<![CDATA[Nathan Jeffs - Blog]]>Tue, 20 Aug 2019 21:59:48 -0700Weebly<![CDATA[#NoMore - blaming poor core stability for low back pain]]>Mon, 07 Jan 2019 17:04:58 GMThttp://nathanjeffs.ca/blog/nomore-blaming-poor-core-stability-for-low-back-pain
This is the first post in my #NoMore series. It has to do with movement beliefs and manual handling theories which need updating based on the most up to date evidence. The main purpose of this series is to encourage a shift from the traditional kinesiopathological model of movement to a movement optimist approach. Another purpose is to educate people in the current evidence in a short and concise(ish) manor. I hope that you learn something and enjoy the read. 

First, I would like to acknowledge three blogs which were extremely influential in the creation of this post:

1. Ben Cormack - Core Stability - Does it matter? A Look at the evidence 

2. Brendan Moutt - Why we need to stop blaming the Transversus Abdominis for back pain​​

3. Greg Lehman - Core stability and pain: is it time to stop using the word stability to explain pain?

Next, I should start with a brief overview on some statistics for back pain. Throughout their lifetime, 60-80% of people experience low back pain at least once (Gordan & Bloxham, 2016). The majority of this pain can be labeled as non-specific in nature, meaning not caused from a insidious pathology. Finding a solution to this problem is an extremely difficult and complicated task; one of the proposed ways to do this is through core stabilization exercises to help stabilize the spine.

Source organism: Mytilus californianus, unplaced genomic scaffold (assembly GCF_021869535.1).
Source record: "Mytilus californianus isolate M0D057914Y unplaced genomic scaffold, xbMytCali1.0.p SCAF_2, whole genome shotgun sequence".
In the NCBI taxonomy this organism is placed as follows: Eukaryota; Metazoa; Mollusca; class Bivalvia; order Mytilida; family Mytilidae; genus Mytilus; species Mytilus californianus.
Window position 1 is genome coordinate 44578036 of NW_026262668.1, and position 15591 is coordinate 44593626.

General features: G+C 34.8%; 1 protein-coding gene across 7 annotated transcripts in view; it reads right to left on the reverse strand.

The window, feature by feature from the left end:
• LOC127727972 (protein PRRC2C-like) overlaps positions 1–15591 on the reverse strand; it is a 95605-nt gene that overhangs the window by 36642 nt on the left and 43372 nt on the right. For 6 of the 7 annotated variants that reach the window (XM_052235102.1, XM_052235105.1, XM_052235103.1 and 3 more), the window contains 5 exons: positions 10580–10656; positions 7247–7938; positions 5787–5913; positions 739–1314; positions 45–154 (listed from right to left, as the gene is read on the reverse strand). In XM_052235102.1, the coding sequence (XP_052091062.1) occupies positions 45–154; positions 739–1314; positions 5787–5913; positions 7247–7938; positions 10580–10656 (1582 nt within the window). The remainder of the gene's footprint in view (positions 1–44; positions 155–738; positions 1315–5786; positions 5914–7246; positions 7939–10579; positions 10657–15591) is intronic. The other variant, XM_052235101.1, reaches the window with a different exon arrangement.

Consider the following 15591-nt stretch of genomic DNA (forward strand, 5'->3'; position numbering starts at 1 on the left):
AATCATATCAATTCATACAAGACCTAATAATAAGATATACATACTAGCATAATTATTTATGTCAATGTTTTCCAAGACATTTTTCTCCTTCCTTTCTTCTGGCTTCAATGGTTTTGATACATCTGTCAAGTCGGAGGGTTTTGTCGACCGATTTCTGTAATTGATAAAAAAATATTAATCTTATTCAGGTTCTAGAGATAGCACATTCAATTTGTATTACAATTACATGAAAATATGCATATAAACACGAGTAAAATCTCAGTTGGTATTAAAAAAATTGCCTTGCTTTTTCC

Brief History of the Core Stability Theory for LBP

First we must start with a bit of history to understand why lack of core stability has earned blame as the cause of low back pain. 

The setting is Queensland University in Australia in the 1990's. Two researchers, Dr. Paul Hodges and Dr. Carolyn Richardson, published a series of papers which looked at transverse abdominis (TVA) and multifidus timing while performing various tasks in people with and without low back pain. 

The first study, published in November 1996, looked at the difference in TVA timing in subjects (n=15) with low back pain (LBP) and subjects (n=15) in a control group without LBP. The researchers instructed both groups to move their shoulders in various planes of motion and they measured the timing of TVA and multifidus via EMG. They identified that these two core muscles turned on before or within 70-113 msec of the deltoid activation. Therefore the conclusion from their research was that in those with LBP the TVA and multifidus was delayed in activating (by 70-113 msec).